I want to hear that the team is composed of developers, designers, testers, and someone managing the product development effort (Atomic calls this person a Delivery Lead). That management role is something I’m particularly interested in understanding. I want a team member with product development expertise who can help guide me through the constant series of options and tradeoffs that come with software product development projects.

I want to hear indicators that the developers are software generalists and full stack developers. This means they can write code from the user interface layer all the way down the database layer and backend services. I want developers that can work across different technology stacks like mobile and web.

I believe smart generalists are more valuable than specialists when it comes to most software development projects. A generalist can better design, and work across, an entire software system or application. A generalist will seek to create a well-designed architecture instead of making their area of the codebase simple only to push complexity into another area where someone else is responsible.

It’s a red flag for me to hear I’m getting a team of specialists including a blend of specialized mobile, web, front-end, and back-end developers.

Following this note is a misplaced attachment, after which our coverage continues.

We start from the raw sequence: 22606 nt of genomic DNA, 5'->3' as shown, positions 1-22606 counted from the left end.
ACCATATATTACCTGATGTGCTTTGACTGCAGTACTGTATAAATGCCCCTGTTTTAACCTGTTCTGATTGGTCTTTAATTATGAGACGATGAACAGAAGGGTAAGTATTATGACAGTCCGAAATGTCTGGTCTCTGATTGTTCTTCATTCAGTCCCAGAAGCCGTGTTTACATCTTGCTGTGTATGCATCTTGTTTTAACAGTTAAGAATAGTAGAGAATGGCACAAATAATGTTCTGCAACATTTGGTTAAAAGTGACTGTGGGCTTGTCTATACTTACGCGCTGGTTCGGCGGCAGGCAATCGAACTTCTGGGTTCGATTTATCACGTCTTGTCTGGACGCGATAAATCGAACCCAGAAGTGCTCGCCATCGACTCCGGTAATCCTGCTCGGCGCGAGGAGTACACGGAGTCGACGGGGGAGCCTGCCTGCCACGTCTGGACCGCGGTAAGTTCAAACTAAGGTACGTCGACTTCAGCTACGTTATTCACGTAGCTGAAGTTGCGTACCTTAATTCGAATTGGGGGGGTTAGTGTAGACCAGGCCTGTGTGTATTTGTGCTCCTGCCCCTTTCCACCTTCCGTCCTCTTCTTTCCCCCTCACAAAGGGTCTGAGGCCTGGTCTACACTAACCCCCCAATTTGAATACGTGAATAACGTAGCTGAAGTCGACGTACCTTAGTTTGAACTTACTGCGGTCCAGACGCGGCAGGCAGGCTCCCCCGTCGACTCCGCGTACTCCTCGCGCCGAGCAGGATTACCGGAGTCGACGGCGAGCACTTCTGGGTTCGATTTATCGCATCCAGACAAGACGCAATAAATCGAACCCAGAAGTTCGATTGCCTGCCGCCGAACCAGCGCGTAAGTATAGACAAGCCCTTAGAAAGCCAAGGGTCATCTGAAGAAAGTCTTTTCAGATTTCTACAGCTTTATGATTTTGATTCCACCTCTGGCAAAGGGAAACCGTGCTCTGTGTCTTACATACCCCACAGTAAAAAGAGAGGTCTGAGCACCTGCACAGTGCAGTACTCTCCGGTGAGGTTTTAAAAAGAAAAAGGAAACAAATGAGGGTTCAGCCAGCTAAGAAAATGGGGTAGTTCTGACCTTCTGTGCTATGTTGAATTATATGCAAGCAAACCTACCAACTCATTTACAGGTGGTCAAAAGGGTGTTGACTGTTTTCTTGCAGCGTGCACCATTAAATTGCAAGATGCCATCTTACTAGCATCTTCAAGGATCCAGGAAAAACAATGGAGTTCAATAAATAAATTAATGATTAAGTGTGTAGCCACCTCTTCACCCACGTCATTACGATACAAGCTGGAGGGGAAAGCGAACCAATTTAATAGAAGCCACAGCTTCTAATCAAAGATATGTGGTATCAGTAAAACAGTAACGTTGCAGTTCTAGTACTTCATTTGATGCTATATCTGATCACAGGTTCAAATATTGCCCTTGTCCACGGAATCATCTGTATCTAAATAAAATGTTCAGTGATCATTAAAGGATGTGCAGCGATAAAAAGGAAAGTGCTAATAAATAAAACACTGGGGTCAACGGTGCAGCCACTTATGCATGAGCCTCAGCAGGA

It’s also a flag for my potential partner to recommend a specific technology based on their company’s relationship with a platform provider or focused professional training of their team. I want my potential partner to pick the best technology for my product needs.

Overall, my questions are a bit of a ruse, as they seem to indicate that I want team members who specialize in a narrow set of technologies. In reality, I’m looking for reassurance that my potential partner will staff my project with technology generalists who have a blend of career experience levels. Such a response helps me understand that my potential partner shares my belief in the value of software generalists.

2. What percentages of your overall headcount are employees and subcontractors?

I like to know if a company is weighted toward employees or subcontractors. I believe it makes a strong statement of the company’s and employees’ long-term commitment when the subcontractor headcount is low.

Companies can grow a culture and hone their process when they have long-term employees. An employee-based team can be more engaged and have higher professional standards when they share goals and a culture.

An employee-based team is an indicator that the company doesn’t quickly staff up with subcontractors to take advantage of a project opportunity. A willingness to staff my team with employees also says they have confidence in my project’s success, since directing employees to focus on my project may mean turning away other opportunities.